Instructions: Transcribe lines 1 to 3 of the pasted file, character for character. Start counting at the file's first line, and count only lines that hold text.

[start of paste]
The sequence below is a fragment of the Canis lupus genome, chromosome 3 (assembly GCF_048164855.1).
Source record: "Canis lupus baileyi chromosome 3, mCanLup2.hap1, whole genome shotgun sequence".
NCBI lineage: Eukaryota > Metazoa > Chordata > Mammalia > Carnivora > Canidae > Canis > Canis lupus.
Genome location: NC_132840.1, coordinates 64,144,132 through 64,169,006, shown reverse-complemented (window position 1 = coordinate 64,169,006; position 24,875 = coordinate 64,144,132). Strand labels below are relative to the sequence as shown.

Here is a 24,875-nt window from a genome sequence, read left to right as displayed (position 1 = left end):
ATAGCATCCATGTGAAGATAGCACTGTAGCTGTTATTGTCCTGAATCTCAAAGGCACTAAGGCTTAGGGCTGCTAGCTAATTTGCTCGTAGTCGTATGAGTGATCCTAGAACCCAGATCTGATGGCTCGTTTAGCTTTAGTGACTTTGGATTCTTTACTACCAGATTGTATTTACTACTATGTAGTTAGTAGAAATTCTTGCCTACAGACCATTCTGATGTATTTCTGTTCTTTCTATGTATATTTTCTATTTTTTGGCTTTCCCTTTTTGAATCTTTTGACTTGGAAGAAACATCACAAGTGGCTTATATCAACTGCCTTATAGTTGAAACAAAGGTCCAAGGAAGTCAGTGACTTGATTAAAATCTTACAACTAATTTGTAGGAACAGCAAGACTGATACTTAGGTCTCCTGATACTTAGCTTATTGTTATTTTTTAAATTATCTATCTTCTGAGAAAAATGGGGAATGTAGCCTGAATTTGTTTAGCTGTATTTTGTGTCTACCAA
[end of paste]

The sequence below is a fragment of the Canis lupus genome, chromosome 3 (assembly GCF_048164855.1).
Source record: "Canis lupus baileyi chromosome 3, mCanLup2.hap1, whole genome shotgun sequence".
NCBI lineage: Eukaryota > Metazoa > Chordata > Mammalia > Carnivora > Canidae > Canis > Canis lupus.